It is that easy to cook up new money?

Por Nicolas Cachanosky. Publicado el 16 de noviembre de  2011 en

The financial, and fiscal, crisis in Europe has brought doubt to the future of the Euro. Can it persist, or are we witnessing the end of the Euro? But, if the Euro is to be abandoned, how will the transition play out? In this respect, a latest post in the The Economist’s blog Free Exchange says the following:

“Creating a new currency is not that difficult. A determined country could simply pass a law saying that all financial dealings should henceforth be conducted in the new lira (or drachma, or escudo, or whatever). Colleagues who have covered Argentina tell of how, in August 2001, the province of Buenos Aires issued $90m of IOUs to employees as part of their pay packets. These bills, known as patacones, were soon widely accepted in exchange for goods and services. McDonalds even offered a special ‘Patacombo’ menu in exchange for a $5 denomination IOU. Argentina broke its “irrevocable” currency peg to the US dollar a few months later.”

This paragraph calls for two comments. First, to create a new currency is nothing easy; it is, on the contrary, very difficult. It is so difficult that, historically, money in itself is a spontaneous market outcome. Undoubtedly, what the author of the post is arguing is that it is not difficult to abandon the Euro and issue a ‘new’ currency (lira, drachma, etc.). In this sense it is a ‘new’ currency. But, if the Euro is abandoned in favor of other currencies, it will be because European governments are unable to honor their debts, as Argentina was in 2001. The likely outcome, as in Argentina, is a devaluation; for this is why a new currency issued by the country is needed.

Second, the case of Argentinian issued Patacones was not as straightforward as seems to be implied by the article. Different states, due to absence of monetary resources, decided to issue bonds and enforce legal tender laws on those IOUs. The states had to accept their own IOUs as valid for tax purposes, but only to a certain percentage of the total tax payment. Buenos Aires did not issue $90m of new currency, but $90m of debt. If something is clear about the situation in Europe it is that the European countries are not in a position to be able to issue further debt. What Argentina did was to unilaterally declare default on its international debt and then enforce domestic debt by paying government payroll with IOU.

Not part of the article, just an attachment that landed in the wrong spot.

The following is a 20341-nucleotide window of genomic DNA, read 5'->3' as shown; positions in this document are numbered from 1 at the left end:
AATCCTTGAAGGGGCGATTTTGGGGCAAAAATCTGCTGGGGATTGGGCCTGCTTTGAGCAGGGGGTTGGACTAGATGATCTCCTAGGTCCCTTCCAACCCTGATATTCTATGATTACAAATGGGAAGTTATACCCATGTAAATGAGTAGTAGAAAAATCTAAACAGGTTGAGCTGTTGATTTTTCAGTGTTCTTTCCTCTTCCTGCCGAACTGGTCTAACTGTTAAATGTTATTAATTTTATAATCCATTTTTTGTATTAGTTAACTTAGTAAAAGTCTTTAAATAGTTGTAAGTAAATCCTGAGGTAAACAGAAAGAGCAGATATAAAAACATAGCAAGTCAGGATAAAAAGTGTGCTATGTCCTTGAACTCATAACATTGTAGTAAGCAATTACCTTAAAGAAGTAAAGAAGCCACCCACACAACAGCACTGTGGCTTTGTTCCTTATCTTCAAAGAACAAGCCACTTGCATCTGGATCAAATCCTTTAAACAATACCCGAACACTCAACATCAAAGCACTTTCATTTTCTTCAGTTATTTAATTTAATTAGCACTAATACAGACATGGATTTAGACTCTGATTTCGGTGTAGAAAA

Something that did happen in Argentina, was the appearance of barter clubs where people met to barter different goods and services. As these clubs grew, they developed their own private currencies. This mini-economy grew so much that security measures against fake currencies were needed. Eventually, these barter clubs started to form a network between them. If the issuance of IOUs by the states was so easy and efficient, not only should barter clubs not have appeared, there should have been no need of new, private, currencies.

The potential abandonment of the Euro faces serious challenges. The issuance of new currencies is not the only one. If the breakup of the Euro implies devaluation and a new constellation of exchange rates, then the outflows and inflows of European firms may face a sudden shift in value, bringing severe economic consequences. If, for instance, Italy decides to leave the Euro, use the Lira, and depreciate its currency, how then will the private sector pay their liabilities in Euros?

Nicolás Cachanosky es Lic. en Economía, (UCA), Master en Economía y Ciencias Políticas, (ESEADE), y Doctorando en Economía, (Suffolk University). Es profesor universitario.

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